The appearance of unfair treatment has concerned people in Delray Beach for decades. And few people dispute that racial tensions are real. Despite that, many participants in the church and chamber groups said the apprehensions aren't as acute as in the past. The suspicions have lessened. The mood has shifted.
"These are different times," said Commissioner Perlman. "There's a mutual desire for people to talk instead of just talk past each other."
Smith, who has participated in the chamber group, himself admits that the time is ripe for residents to discuss their differences. Even though he remains optimistic that the dialogues, at best, can lead to moderate changes in attitudes, Smith thinks the path to true reconciliation comes from altering the way you look, talk and behave toward others.
"Deep down you can't change the way people feel, but you can change the way they act," Smith said.
But the two groups, particularly the church participants, have tried to take a stand.
The members at St. Paul's church on South Swinton Avenue, which sits on a street considered the racial fault line between the city's white and black neighborhoods, met in the church's meeting room numerous times between February 1999 and May.There, sitting on folding chairs in an air-conditioned room with hardwood floors, they described who they were and where they came from. They talked about stereotyping and perceptions. They brought in dinner and relaxed over lighthearted chats on movies and travel plans.
Over time, they all became friends, even old-time adversaries such as Ridley and Brown.
Before the church sessions, the two occasionally saw each other at meetings on plans to beautify and line West Atlantic Avenue with new building. They hardly talked, and they figured they had nothing in common.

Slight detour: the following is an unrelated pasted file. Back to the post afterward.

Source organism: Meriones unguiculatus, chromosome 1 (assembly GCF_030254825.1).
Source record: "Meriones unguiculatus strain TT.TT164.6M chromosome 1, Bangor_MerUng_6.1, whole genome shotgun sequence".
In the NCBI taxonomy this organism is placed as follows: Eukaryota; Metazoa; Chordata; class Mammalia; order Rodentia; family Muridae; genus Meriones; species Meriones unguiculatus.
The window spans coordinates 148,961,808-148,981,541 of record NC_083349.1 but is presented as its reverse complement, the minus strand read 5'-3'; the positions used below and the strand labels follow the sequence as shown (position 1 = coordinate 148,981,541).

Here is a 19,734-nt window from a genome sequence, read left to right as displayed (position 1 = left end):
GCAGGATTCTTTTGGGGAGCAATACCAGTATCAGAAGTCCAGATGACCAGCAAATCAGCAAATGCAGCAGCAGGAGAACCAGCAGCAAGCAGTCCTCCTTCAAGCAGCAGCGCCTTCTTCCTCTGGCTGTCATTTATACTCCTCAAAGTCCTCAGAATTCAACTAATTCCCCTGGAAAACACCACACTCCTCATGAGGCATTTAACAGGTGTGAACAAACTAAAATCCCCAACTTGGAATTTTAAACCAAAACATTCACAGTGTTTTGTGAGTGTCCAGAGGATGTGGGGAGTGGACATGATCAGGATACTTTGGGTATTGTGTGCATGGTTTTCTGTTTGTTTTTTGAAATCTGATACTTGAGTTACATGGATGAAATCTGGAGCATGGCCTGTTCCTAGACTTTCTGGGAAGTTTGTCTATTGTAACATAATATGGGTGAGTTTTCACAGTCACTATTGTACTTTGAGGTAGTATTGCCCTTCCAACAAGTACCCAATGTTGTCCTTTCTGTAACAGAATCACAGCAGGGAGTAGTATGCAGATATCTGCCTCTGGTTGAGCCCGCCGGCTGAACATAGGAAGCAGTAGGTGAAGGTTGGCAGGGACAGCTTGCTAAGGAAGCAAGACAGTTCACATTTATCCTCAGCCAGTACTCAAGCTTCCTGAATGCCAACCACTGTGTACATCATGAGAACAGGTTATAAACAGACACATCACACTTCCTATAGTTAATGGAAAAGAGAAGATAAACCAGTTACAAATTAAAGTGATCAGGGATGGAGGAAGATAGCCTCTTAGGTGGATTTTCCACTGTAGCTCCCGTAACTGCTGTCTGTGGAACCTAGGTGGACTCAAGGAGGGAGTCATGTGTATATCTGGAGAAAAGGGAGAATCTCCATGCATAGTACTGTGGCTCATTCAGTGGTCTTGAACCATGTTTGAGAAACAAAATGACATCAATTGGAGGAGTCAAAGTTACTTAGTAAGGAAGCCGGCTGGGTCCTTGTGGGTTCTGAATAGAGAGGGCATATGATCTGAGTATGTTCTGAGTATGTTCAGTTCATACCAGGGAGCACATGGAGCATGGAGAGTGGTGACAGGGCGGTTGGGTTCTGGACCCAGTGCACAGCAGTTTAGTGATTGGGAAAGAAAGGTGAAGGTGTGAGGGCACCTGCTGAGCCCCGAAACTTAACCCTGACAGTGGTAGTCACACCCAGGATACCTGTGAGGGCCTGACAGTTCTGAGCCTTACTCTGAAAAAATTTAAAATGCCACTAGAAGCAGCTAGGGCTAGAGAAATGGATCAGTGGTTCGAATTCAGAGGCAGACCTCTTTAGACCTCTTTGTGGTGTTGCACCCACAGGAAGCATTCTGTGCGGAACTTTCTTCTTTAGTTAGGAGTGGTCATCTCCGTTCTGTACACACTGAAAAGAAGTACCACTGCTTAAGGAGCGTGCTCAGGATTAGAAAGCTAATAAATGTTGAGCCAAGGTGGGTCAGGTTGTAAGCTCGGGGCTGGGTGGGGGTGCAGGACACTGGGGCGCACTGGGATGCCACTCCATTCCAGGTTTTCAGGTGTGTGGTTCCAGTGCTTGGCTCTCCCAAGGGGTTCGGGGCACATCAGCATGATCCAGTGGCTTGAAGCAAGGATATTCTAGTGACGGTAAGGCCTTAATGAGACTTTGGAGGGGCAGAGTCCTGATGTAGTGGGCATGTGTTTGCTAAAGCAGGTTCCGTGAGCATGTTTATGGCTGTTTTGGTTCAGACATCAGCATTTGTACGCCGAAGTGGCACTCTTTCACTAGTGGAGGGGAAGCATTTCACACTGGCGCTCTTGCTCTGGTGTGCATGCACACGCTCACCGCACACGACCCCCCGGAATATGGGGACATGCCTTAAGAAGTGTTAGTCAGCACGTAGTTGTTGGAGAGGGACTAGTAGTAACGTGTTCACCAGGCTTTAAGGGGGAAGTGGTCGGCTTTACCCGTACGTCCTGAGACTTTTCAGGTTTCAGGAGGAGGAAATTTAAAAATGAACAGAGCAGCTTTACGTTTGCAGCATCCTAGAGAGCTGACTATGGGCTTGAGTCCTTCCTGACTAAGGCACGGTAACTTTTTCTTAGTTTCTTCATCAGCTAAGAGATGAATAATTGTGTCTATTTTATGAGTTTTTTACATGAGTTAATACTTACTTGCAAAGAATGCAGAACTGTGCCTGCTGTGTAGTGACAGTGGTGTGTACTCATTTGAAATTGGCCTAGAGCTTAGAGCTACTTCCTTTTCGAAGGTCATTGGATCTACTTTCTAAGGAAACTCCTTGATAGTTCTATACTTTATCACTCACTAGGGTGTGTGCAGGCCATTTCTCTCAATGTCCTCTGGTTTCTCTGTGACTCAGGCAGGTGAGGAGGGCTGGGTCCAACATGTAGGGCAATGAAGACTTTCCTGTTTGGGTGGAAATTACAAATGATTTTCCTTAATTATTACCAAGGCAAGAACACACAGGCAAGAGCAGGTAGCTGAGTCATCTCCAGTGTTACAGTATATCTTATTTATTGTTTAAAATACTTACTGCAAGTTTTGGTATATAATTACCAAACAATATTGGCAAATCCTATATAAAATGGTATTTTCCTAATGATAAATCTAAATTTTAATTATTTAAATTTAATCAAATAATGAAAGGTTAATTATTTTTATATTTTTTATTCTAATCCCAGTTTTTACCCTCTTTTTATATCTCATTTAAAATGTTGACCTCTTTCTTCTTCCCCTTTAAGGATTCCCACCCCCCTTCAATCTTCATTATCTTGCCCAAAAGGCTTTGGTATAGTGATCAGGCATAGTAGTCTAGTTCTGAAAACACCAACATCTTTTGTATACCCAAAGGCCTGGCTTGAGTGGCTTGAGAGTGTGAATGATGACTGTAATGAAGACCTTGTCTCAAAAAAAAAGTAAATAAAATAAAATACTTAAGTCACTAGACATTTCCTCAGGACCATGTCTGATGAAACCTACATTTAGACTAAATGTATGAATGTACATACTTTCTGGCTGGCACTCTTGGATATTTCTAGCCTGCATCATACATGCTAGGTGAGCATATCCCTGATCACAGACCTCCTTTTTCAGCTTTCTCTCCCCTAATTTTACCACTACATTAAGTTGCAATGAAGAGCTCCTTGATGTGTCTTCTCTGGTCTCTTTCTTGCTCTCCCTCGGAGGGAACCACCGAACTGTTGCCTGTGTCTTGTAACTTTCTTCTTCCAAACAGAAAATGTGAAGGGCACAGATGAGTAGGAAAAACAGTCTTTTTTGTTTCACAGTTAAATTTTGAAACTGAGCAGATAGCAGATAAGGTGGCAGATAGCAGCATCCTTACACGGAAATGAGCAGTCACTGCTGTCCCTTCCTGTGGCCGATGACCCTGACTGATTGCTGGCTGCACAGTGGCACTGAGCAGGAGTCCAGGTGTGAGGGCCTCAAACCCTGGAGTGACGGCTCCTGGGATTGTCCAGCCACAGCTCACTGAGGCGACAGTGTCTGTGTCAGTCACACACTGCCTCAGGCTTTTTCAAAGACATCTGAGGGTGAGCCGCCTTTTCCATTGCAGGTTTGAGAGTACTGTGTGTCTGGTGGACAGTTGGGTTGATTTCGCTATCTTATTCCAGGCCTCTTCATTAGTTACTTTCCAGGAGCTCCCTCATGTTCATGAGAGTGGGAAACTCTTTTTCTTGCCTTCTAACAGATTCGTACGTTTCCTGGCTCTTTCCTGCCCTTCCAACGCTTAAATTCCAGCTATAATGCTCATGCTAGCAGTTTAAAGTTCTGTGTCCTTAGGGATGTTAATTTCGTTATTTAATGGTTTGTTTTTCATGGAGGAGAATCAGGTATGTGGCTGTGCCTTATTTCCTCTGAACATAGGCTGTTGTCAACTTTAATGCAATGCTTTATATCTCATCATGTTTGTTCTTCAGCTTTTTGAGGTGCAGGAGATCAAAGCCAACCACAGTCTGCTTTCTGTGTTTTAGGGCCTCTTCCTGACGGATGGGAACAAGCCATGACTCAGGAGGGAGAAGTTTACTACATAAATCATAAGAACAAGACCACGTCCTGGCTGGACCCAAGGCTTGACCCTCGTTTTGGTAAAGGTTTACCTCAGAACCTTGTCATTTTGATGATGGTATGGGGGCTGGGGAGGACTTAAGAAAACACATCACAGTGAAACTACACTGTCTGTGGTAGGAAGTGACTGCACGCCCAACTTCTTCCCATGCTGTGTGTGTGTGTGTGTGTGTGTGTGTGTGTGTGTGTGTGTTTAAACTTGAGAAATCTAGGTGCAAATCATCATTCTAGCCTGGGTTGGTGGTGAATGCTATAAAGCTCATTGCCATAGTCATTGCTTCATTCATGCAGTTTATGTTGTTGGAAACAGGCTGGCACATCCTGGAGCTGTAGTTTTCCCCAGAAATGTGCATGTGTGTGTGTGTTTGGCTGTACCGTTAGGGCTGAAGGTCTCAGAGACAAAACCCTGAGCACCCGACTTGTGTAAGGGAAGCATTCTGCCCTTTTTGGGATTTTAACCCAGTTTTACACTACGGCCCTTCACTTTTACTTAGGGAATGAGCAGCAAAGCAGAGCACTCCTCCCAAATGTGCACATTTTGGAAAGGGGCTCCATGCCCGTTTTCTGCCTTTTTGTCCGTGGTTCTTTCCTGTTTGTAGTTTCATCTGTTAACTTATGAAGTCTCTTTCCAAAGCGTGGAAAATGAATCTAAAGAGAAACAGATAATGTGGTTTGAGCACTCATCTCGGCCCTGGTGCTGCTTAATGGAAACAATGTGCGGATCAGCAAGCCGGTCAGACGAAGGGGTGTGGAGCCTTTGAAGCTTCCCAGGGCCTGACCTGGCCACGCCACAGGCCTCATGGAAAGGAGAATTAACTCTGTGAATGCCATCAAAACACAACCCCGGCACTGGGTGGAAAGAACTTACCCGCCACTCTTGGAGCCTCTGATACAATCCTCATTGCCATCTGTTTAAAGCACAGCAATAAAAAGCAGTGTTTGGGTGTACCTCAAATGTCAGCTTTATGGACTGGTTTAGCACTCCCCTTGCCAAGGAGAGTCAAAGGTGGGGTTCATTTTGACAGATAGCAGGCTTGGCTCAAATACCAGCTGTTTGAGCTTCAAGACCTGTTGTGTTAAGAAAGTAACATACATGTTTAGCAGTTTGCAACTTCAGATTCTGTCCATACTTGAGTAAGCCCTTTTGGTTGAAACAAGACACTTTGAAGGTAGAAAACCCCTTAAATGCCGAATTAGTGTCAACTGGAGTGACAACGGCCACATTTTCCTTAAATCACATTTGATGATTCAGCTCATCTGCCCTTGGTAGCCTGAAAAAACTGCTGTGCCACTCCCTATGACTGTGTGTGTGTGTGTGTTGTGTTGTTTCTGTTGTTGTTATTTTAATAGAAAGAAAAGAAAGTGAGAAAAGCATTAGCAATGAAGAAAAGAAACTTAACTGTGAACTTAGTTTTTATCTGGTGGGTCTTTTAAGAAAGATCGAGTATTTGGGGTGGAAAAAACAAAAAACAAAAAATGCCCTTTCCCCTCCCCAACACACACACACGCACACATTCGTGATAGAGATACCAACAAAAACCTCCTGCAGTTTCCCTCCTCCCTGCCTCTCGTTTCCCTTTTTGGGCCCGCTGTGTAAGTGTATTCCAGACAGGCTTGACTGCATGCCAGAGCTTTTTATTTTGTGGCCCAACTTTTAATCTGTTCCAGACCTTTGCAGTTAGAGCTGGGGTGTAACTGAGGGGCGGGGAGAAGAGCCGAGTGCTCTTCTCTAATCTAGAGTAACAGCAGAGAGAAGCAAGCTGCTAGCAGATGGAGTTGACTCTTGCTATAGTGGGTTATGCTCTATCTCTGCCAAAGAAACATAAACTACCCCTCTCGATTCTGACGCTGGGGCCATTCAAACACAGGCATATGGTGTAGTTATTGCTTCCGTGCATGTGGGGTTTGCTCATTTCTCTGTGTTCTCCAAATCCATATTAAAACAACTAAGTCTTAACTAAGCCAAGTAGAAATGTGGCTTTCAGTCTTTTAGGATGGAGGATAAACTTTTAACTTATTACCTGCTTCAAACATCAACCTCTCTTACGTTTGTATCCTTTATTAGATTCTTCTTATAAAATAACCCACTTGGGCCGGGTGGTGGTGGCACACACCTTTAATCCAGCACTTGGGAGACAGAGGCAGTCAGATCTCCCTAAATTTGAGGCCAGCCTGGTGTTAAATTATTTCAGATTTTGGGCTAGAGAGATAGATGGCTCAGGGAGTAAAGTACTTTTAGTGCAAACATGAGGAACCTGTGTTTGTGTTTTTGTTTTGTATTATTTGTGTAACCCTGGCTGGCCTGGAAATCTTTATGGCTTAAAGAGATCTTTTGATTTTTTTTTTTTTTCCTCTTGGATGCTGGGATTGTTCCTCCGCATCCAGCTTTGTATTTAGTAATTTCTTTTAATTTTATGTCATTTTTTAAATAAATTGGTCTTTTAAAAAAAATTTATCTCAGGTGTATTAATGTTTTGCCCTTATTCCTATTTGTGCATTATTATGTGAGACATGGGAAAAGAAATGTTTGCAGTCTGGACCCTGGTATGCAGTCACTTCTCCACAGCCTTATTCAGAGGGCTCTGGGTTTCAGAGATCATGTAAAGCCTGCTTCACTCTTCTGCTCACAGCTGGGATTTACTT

After all, Ridley, the executive director of MAD DADS of Delray Beach, is a former crack addict who spent most of his life in Delray Beach and helped rally the community against drugs. Brown, the executive director of the city's Community Redevelopment Agency, is an Ivy League graduate who worked for years as a developer, building suburban homes in Texas and earning a six-figure salary.
What eventually brought them together was the discovery at one of the church meetings that they shared a mentor: a gangster-turned-developer in Philadelphia who rebuilt crumbling neighborhoods. The two rivals realized they had a similar passion. The color lines suddenly faded.
"We never really understood what either of us were doing," Brown said. "We talked and found we had a lot in common."
Many of the participants grew up in communities unexposed to other ethnic groups. Many white members, who said they never felt the sting of racism, heard black members tell stories about being pulled over by police for traffic stops and followed in stores by managers simply because they were black.
Alperin, the former mayor who is white and Jewish, learned that he wasn't as open-minded toward black residents as he thought.
At times, when blacks brought their concerns to the dais, he dismissed their issues because he disagreed with them and thought he knew what was best for their community. He now realizes that he was probably wrong, that he was viewing their problems from the perspective of a white man.
"I was oblivious to what was going on around me," Alperin said. "I thought I knew what was going on but I didn't."
For Rosalind Murray, a black woman who is expected to be the city's next West Atlantic Avenue coordinator, the dialogue has made her less skeptical of what she calls the white political establishment. Her change of heart came after hearing Alperin, McCarty and other white leaders describe their own struggles to understand other racial groups.
"I saw and heard these people talk about their pain and rejection and their struggles to balance the public self and what's in their heart," Murray said.
Stokes said he wasn't sure what to expect when he organized the group, but he's pleased that participants such as Murray have started to see past their differences.
The sessions developed from the Episcopal Church's nationwide effort to spur dialogue on race relations. Stokes plans to attract a new group of participants for another round of talks to begin this fall.
"My hope is that consciousness was raised, that sensitivity was increased, and that there was a higher awareness of individual personhood, instead of labeling people of all types," Stokes said.
Leon Fooksman can be reached at firstname.lastname@example.org or 561-243-6647.
Copyright 2000, SUN-SENTINEL Unauthorized reproduction prohibited.